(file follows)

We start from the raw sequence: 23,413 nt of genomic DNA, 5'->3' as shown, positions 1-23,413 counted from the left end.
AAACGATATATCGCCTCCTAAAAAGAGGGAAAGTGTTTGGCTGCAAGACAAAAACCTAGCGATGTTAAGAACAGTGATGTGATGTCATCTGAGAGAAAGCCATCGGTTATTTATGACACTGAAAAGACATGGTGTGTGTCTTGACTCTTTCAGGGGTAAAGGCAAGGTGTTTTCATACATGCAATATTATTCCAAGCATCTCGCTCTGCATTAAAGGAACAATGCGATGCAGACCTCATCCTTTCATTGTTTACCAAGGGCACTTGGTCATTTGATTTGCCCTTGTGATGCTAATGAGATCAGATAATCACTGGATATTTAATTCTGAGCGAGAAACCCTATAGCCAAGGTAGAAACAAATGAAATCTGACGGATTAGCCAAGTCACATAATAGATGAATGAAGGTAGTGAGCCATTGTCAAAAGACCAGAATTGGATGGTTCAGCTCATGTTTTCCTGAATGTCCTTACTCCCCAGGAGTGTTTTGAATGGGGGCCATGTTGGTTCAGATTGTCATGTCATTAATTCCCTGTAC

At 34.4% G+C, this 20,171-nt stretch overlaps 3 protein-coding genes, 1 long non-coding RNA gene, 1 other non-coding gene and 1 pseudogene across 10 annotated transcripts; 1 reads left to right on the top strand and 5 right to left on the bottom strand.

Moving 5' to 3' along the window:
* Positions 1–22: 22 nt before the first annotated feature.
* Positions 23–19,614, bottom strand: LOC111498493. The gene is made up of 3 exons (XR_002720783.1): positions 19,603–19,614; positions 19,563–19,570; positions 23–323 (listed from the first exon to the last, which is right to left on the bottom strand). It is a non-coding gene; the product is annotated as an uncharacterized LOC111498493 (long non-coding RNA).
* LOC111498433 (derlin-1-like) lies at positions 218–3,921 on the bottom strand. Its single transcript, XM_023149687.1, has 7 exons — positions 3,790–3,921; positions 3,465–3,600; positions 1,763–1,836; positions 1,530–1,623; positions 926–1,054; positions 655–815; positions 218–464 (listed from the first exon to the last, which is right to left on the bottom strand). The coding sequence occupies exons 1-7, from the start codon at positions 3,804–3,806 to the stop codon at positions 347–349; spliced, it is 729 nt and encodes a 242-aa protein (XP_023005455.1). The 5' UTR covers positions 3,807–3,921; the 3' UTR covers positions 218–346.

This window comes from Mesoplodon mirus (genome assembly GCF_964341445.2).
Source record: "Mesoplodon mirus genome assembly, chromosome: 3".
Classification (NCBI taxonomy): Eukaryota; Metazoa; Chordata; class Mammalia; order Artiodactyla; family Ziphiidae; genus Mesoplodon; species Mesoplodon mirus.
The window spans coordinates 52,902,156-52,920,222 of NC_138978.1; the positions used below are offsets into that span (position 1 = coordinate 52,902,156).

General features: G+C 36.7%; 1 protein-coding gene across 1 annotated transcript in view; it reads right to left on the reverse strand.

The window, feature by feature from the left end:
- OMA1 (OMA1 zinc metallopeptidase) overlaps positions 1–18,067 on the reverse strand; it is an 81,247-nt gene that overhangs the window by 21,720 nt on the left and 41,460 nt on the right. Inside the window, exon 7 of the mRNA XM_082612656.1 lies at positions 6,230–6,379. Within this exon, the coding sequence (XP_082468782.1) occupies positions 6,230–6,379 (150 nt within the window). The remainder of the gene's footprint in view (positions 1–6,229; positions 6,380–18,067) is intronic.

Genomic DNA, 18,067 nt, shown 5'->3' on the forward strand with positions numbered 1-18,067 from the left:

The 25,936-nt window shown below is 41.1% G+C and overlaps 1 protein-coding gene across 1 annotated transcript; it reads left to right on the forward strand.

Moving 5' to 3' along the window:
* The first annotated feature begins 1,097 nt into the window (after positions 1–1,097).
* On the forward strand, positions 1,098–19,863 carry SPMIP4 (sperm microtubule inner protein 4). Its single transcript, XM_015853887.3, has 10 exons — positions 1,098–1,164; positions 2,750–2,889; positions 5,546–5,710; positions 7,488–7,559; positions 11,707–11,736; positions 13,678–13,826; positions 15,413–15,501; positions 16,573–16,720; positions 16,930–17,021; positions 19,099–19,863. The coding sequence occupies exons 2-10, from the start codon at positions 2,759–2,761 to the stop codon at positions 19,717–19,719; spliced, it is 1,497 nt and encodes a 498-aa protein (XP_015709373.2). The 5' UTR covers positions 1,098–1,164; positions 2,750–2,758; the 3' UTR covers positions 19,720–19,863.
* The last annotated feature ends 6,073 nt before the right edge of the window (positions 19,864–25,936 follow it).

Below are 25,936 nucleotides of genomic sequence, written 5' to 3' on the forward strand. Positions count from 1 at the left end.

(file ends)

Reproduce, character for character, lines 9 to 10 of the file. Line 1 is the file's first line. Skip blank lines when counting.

Source record: "Mesoplodon mirus genome assembly, chromosome: 3".
Classification (NCBI taxonomy): Eukaryota; Metazoa; Chordata; class Mammalia; order Artiodactyla; family Ziphiidae; genus Mesoplodon; species Mesoplodon mirus.